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Pupils enjoy eye-opening trip to China

Economics China Trip 2018

A-level Business, Economics and Geography students enjoyed a culturally fascinating trip to China as part of their studies on trade, globalisation, urbanisation and superpowers.

The travelling party were treated to amazing views over the snow-capped mountains of Mongolia and northern China as they arrived in the country, via a stop in Frankfurt.

Their first stop after touching down in Beijing was for a spot of lunch which involved some unfamiliar cuisine before checking into the hostel and walking around an ancient hutong shopping area. Hutong areas are narrow alleyways of traditional Chinese houses and shops, customarily built using grey brick as the Emperor had ‘ownership’ of the other brighter colours, such as gold, for his palaces and important ceremonial buildings.

On their first full day, the group travelled to Tiananmen Square and the Forbidden City, both are ancient landmarks built during the Ming dynasty.

In the afternoon, they visited the site of the 2008 Beijing Olympics for a tour of the impressive Bird’s Nest stadium and its rooftop which had lovely views of Beijing’s cityscape.

From there the group went to downtown Beijing to attend two lectures on ‘Doing Business in China.’ Pupils were especially interested to hear about the work of some NGOs (non-governmental organisations) on monitoring and addressing issues of desertification in rural China.

The next day was the much anticipated trip to the Great Wall. The party walked a quiet section of the wall, enjoying the breath-taking scenery and the autumn colours of the mountains.

In the evening, they had the pleasure of attending the incredible Red Theatre’s Kungfu Show to watch highly-trained adult and child artists tell the ancient story of their sport through a range of impressive routines.

On their final day in Beijing, students enjoyed visiting the ancient Temple of Heaven complex, before experiencing a Chinese tea ceremony in a government-run traditional tea house. Five different traditional Chinese teas were sampled and they were taught about the importance of how the tea is served, sipped and enjoyed.

That evening the group boarded an overnight train to Shanghai. It was the largest and busiest train station many of them had ever seen.  After a night on the tracks, they woke up in the noticeably warmer southerly coastal city.

After checking into their hostel, they enjoyed a trip to the Canature water filtration company which was set up by a Chinese business person in response to the lack of clean drinking water in some parts of his country.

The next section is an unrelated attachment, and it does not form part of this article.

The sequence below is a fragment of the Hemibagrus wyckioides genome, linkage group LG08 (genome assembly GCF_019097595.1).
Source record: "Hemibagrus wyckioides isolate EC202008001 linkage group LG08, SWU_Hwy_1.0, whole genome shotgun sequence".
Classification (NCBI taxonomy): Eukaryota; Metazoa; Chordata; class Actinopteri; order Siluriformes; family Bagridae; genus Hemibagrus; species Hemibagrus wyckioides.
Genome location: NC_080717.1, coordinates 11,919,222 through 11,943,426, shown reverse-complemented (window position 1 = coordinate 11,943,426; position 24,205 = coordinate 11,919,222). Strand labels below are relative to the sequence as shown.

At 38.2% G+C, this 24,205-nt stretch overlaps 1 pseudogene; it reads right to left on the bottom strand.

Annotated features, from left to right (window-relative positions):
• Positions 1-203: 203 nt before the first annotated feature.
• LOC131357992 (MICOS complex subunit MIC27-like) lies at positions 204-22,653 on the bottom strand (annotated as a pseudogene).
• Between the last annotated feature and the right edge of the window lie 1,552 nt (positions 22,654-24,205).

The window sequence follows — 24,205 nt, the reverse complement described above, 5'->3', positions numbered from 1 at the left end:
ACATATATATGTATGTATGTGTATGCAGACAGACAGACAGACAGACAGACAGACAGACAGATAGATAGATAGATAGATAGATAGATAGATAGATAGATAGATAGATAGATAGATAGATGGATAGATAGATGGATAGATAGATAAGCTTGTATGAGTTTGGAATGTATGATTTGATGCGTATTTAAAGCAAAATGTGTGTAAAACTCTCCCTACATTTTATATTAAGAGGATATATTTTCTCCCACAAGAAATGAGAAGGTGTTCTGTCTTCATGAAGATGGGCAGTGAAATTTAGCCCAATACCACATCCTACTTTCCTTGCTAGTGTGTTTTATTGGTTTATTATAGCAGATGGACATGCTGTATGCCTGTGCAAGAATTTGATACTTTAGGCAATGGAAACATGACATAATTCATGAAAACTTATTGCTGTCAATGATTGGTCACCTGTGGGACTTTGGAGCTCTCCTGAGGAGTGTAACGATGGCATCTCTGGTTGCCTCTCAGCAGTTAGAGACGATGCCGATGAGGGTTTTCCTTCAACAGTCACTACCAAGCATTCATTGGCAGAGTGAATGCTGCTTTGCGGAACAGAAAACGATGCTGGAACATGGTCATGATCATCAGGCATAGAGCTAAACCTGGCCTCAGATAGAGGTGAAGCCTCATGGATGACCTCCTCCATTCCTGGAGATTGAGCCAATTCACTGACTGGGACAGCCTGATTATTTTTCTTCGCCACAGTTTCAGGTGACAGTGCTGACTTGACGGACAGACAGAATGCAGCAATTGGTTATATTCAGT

The party then went to the Chamber of Commerce in downtown Shanghai and enjoyed a fascinating lecture by Stan Vullings, a native Dutchman who has made his home in China for the last decade. He talked about living as a westerner in Chinese society, Chinese youth culture and the geopolitics of China – a rising economic giant and super-power.

On the final day in Shanghai the travelling group visited an impressive grammar school called Pudong Foreign Affair Service School. They were invited to join in with English and Music lessons with the Chinese pupils.  Students exchanged gifts, enjoyed a dance performance from them and then were asked to put on a performance of their own. Looking to show them something to typify being British, students chose to sing the hymn Jerusalem to them.

The final afternoon in Shanghai saw them take a trip up the 100 floors of one of Shanghai’s tallest skyscrapers in the Manhattan-esqe financial district, where the glass floor was quite a psychological challenge to walk over.

The group also visited a Chinese market where they used their bartering skills to buy a list of challenge items set by Head of Business and Economics, Miss Leanne Curl. Awards were given to the most successful ‘apprentice’ team. The final activity on this immersive trip was a cruise along the HuangPu River.

Sixth Form student Amy Gardner said: “The culture was so different to anything I’d ever seen before and we got the opportunity to experience so much of it.

“My favourite part of the trip was the Shanghai Cruise at the end because it was amazing to see the city lit up at night. The lectures we attended were really informative and have definitely supported my Geography studies. It was also interesting to meet a Chinese school and take part in their lessons.”

Miss Curl concluded: “The school’s first cross curricular Business, Economics and Geography trip to China was a huge success. Highlights include hiking a very picturesque section of the Great Wall of China in the Badaling province, and taking an evening cruise through the stunning financial district in Shanghai.  

“The business visits and lectures were fantastic. They provided pupils with a great insight into the way in which businesses and the economy operates in such an interesting country.  They were also able to gain a lot of real life examples which they can use in their summer exams.”

Thanks to Geography teacher Mrs Gita Miles for her report on the trip.